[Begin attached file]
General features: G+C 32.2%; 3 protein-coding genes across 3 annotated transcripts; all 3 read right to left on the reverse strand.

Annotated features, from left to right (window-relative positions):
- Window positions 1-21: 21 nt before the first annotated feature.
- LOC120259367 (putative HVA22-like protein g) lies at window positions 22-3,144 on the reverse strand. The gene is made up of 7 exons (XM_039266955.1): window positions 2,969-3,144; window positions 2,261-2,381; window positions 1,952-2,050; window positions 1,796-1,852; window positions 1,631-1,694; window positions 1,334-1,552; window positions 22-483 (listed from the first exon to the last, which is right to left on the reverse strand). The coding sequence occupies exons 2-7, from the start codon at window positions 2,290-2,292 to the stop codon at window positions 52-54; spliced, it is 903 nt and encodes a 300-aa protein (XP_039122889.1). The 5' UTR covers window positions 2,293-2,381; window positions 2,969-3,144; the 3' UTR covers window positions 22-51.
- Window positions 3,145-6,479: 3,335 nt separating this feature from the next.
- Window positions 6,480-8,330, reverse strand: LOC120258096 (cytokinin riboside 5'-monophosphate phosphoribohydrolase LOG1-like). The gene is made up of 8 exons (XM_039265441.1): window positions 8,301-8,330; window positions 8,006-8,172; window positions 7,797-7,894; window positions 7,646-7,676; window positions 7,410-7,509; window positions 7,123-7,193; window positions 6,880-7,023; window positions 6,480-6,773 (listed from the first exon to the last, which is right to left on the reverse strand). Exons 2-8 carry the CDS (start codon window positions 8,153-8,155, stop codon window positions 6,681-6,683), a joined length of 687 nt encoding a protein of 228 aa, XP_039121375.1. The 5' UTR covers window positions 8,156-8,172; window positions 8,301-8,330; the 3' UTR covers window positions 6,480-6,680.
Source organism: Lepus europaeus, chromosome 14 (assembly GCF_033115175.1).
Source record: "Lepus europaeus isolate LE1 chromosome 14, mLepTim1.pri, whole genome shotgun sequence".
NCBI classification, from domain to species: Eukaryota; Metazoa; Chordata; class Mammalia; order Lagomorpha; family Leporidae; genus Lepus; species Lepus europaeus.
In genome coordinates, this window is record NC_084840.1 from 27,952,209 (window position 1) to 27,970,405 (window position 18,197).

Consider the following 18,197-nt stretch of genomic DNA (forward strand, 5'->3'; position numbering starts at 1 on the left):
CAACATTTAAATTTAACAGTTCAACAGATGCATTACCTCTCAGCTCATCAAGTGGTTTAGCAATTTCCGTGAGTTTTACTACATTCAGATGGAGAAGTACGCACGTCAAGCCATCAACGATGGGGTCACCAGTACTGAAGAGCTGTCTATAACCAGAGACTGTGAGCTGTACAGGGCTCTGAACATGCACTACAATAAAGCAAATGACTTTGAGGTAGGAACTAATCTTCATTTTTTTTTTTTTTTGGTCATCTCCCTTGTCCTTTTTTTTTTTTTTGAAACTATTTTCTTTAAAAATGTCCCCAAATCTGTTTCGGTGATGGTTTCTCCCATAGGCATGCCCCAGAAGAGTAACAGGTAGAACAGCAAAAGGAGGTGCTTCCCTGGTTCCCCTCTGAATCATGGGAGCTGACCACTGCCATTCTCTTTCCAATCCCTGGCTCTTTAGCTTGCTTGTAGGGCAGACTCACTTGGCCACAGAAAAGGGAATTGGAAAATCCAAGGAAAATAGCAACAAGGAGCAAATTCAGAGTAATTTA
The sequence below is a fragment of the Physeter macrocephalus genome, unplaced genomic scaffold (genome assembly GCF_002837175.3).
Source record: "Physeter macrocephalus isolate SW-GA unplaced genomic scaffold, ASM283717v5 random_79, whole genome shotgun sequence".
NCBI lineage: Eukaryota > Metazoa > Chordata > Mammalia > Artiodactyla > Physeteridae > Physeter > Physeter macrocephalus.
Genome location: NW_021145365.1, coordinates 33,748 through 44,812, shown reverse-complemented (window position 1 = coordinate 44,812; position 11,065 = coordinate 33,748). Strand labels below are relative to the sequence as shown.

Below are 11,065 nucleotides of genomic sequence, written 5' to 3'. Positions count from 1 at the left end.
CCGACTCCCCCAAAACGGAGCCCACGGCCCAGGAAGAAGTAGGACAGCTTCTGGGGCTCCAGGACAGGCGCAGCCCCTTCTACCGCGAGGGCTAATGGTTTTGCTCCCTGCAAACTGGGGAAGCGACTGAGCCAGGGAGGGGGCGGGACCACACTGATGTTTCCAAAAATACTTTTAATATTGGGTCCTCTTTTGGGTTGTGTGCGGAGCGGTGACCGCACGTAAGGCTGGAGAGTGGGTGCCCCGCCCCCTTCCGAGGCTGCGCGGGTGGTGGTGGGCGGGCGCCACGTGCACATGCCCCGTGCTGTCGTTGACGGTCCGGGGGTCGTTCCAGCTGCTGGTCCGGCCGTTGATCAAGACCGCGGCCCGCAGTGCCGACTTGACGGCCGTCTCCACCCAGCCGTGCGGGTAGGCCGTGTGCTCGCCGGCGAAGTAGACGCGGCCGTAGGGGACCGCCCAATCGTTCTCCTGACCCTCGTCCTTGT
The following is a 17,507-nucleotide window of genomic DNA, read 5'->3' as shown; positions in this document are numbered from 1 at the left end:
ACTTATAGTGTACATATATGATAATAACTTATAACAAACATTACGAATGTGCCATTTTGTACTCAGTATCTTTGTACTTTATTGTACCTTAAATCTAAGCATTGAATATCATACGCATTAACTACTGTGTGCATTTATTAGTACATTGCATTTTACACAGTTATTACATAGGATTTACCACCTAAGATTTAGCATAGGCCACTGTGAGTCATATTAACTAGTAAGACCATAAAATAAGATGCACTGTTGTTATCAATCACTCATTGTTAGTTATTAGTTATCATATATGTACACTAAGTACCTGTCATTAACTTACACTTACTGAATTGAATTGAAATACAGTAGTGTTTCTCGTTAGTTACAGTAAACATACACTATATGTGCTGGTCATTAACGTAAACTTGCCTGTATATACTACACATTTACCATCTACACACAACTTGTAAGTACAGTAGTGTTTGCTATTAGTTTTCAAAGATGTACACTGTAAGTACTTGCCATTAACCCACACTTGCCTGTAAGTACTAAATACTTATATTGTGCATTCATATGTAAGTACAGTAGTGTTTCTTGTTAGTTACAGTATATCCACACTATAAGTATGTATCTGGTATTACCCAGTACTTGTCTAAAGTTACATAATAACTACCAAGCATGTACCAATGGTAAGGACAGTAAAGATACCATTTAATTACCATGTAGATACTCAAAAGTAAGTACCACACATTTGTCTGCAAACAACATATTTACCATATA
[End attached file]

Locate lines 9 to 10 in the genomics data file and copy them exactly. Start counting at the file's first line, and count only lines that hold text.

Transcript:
NCBI classification, from domain to species: Eukaryota; Metazoa; Chordata; class Mammalia; order Lagomorpha; family Leporidae; genus Lepus; species Lepus europaeus.
In genome coordinates, this window is record NC_084840.1 from 27,952,209 (window position 1) to 27,970,405 (window position 18,197).